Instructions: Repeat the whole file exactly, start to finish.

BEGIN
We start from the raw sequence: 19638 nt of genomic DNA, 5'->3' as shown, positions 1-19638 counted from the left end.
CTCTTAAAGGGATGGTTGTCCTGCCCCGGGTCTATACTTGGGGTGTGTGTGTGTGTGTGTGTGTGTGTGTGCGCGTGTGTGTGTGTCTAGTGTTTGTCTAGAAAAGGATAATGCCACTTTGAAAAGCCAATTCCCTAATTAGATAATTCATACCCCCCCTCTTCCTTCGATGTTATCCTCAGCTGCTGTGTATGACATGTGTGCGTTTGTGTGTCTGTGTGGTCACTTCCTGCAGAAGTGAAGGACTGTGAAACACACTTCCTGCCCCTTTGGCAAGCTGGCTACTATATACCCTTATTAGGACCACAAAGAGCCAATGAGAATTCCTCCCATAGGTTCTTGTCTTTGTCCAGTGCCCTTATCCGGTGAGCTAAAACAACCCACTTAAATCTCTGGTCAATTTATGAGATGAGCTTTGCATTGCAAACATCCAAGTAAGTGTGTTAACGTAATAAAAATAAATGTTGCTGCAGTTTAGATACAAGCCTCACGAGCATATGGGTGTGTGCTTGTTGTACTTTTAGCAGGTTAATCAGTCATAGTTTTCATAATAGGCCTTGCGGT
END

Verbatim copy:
We start from the raw sequence: 19638 nt of genomic DNA, 5'->3' as shown, positions 1-19638 counted from the left end.
CTCTTAAAGGGATGGTTGTCCTGCCCCGGGTCTATACTTGGGGTGTGTGTGTGTGTGTGTGTGTGTGTGTGCGCGTGTGTGTGTGTCTAGTGTTTGTCTAGAAAAGGATAATGCCACTTTGAAAAGCCAATTCCCTAATTAGATAATTCATACCCCCCCTCTTCCTTCGATGTTATCCTCAGCTGCTGTGTATGACATGTGTGCGTTTGTGTGTCTGTGTGGTCACTTCCTGCAGAAGTGAAGGACTGTGAAACACACTTCCTGCCCCTTTGGCAAGCTGGCTACTATATACCCTTATTAGGACCACAAAGAGCCAATGAGAATTCCTCCCATAGGTTCTTGTCTTTGTCCAGTGCCCTTATCCGGTGAGCTAAAACAACCCACTTAAATCTCTGGTCAATTTATGAGATGAGCTTTGCATTGCAAACATCCAAGTAAGTGTGTTAACGTAATAAAAATAAATGTTGCTGCAGTTTAGATACAAGCCTCACGAGCATATGGGTGTGTGCTTGTTGTACTTTTAGCAGGTTAATCAGTCATAGTTTTCATAATAGGCCTTGCGGT